But you wouldn't have known any of that from CNN, which chose to stick with live coverage of every second of the White House dinner. "The most powerful man in the world is going to tell some jokes," contributor Errol Louis explained, with scenes of the gala in the background. If you wanted to know what was going on with the rallies, you could "find a live feed" somewhere, he said—just not, evidently, on America's 24-hour news network.

"We sort of make our best choices, and we'll catch up," Louis said. "They'll find out all of what happened in the streets of Baltimore by this time tomorrow." 

This Was Pretty Good/Sad/Awful

| Sat Apr. 25, 2015 11:05 PM EDT

I haven't liked Cecily Strong's speech tonight very much but this was pretty good/sad/awful.

 

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Here is Obama's White House Correspondents' Dinner Speech

| Sat Apr. 25, 2015 10:55 PM EDT

Obummer's speech starts at 3:08.

What did you think?

One Tweet Shows How Far We As Americans Still Have To Go

| Sat Apr. 25, 2015 8:33 PM EDT

Tonight is the White House Correspondents' Dinner. It's a really dumb event where journalists play grab ass with the subjects they cover. I think it's a venial sin at worse, because every industry has its stupid, embarrassing events, but even I, an apologist for it, found myself nodding along when I read this tweet.

He's talking about the WHCD at the Washington Hilton in DC and the protests against the killing of Freddie Gray in Baltimore. But in all seriousness, this tweet is evergreen. Terribly, awfully, intensely depressingly evergreen. This is America in 2015.

I'm going to watch the WHCD if I can, write some jokes, embed it in a blog post, etc...But the truth is: It doesn't matter. What matters is what's going on down the road. What matters is what's going on down so many roads.

 

Tales From City of Hope #7: Weekend Update

| Sat Apr. 25, 2015 12:54 PM EDT

Since my actual stem cell transplant happened on Thursday, that counts as Day Zero. Today is Day +2. It turns out that part of the prep for the transplant was an IV injection of both Benadryl and Ativan, so I was pretty conked out the entire day. Friday was about the same. Strong stuff, but today I seem to be more alert. For now, anyway.

My white cell count continues to drop, which is paradoxically a good thing. Basically, my immune system will drop nearly to zero, probably around Monday or Tuesday, and then begin rebounding. Assuming nothing goes wrong, the main effect will be lots of fatigue and poor appetite. So let's hope nothing goes wrong, shall we?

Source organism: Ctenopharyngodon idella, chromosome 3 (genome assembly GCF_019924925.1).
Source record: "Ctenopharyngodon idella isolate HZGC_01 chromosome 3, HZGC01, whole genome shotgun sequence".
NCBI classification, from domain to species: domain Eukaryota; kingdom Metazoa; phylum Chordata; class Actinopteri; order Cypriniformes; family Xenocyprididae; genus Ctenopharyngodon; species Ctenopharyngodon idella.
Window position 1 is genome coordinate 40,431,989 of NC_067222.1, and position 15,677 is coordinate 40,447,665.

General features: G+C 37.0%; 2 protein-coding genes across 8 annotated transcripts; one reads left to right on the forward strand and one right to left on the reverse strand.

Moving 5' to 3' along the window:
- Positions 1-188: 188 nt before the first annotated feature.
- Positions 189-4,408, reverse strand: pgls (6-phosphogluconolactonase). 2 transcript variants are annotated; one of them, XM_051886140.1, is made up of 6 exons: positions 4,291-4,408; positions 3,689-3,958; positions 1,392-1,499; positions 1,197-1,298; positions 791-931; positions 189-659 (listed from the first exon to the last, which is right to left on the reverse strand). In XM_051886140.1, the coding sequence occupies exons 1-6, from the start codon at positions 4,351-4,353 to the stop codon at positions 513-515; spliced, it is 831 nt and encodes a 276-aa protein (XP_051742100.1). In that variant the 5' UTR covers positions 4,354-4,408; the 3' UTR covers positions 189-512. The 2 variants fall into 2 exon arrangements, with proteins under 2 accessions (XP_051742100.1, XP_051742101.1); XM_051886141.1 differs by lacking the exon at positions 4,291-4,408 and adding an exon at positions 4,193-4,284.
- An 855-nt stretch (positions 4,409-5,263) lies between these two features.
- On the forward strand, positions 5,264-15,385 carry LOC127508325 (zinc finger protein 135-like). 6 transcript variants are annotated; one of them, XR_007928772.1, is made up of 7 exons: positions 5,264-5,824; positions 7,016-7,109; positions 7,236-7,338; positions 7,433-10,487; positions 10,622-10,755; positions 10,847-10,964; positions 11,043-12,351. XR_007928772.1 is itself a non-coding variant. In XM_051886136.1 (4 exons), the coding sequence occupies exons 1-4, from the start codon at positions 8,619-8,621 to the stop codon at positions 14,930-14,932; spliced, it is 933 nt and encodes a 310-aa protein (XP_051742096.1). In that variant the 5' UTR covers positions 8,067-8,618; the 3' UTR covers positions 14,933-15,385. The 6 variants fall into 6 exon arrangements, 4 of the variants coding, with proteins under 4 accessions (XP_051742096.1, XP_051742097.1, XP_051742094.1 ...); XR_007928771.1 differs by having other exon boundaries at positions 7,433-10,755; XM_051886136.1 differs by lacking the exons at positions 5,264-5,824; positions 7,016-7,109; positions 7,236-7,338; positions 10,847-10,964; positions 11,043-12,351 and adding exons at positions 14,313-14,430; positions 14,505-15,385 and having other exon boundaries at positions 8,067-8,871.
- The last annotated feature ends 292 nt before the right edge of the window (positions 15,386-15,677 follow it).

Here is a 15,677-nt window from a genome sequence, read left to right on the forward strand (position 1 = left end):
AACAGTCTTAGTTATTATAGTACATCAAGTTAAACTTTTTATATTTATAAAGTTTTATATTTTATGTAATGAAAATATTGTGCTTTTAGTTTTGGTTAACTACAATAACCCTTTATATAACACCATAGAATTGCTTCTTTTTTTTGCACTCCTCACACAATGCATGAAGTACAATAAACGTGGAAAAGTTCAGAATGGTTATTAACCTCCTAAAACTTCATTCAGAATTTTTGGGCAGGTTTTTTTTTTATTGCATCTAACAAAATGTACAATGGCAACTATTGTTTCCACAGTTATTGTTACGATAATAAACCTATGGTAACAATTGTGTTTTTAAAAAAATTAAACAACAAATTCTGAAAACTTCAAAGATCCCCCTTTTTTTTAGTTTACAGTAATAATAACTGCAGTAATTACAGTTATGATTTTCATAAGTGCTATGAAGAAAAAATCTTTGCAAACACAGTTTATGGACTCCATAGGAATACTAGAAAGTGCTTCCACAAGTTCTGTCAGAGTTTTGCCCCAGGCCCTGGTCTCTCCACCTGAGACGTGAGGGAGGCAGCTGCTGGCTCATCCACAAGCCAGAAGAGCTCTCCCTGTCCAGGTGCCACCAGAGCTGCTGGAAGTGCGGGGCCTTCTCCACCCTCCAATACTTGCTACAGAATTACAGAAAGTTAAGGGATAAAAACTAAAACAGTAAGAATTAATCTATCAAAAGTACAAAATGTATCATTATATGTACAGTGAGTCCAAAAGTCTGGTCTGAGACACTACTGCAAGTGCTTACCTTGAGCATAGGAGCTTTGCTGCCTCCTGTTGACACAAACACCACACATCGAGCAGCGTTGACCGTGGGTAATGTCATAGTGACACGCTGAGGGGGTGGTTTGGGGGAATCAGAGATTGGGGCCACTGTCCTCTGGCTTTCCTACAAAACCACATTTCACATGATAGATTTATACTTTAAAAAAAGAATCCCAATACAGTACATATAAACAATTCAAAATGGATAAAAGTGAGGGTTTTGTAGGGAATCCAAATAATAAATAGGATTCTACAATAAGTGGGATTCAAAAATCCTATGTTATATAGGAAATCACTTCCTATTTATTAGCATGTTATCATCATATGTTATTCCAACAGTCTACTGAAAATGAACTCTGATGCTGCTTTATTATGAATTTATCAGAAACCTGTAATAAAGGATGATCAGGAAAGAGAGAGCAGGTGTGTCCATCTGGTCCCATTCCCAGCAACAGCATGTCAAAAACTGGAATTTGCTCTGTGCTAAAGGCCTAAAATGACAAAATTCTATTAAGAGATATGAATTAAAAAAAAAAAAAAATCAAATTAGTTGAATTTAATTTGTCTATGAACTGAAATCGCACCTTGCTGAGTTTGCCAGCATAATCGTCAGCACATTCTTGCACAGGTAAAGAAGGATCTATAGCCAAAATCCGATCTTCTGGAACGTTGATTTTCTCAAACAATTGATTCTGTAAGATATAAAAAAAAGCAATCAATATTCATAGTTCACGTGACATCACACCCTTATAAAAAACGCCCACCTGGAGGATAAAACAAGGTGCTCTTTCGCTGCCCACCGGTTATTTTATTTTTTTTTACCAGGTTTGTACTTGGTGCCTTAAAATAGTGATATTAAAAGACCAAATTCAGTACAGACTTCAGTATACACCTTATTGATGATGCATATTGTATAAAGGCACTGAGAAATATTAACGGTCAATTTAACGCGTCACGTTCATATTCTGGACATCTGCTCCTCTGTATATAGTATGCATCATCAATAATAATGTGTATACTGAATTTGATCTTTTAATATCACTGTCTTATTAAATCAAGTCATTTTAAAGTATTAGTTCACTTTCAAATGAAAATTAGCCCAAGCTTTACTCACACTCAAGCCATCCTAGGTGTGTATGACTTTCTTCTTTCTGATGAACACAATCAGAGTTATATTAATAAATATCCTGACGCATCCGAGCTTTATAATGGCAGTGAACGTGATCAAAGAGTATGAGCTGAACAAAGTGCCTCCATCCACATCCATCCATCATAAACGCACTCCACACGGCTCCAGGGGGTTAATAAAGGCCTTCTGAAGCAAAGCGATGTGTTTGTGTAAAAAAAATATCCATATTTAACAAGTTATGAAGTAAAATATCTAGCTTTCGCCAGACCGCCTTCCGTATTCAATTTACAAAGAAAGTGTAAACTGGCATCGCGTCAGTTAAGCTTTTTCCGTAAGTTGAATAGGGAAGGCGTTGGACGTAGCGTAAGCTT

In the meantime, while I wait for a guest post from President Obama, my mother has promised to deliver me a traditional chocolate birthday cake of my childhood on Sunday. We shall christen it the Day +3 cake since we're not even within shouting distance of my birthday at the moment.

Otherwise, today is busy! Marian is here, doing some laundry while I'm being hydrated for four hours. Later my sister is coming, and our friend Eileen a little after that. Should be quite the party.

This Stat Will Make Deforestation Hit Home

| Fri Apr. 24, 2015 4:33 PM EDT
Deforestation in the Brazilian Amazon.

Okay, so deforestation is sad, and it's Arbor Day so we should be extra sad about it. But there are so many things to be sad about, right? Well maybe this stat, from a study that came out last month, will make the loss of the world's forests sink in for you:

More than 70 percent of the worlds's forests are within 1 kilometer of a forest edge. Thus, most forests are well within the range where human activities, altered microclimate and nonforest species may influence and degrade forest ecosystems.

That's right, we've arrived at the point where the majority of the forest in the world is just a short walk from the stuff humans have built. If you need that in graph form, here you go:

Science Advances

According to the study, which was published in the journal Science Advances, the largest remaining contiguous forests are in the Amazon and the Congo River Basin. The study also synthesized past forest fragmentation research and found that breaking up habitats to this degree has reduced biodiversity by as much as 75 percent in some areas.

Happy Arbor Day…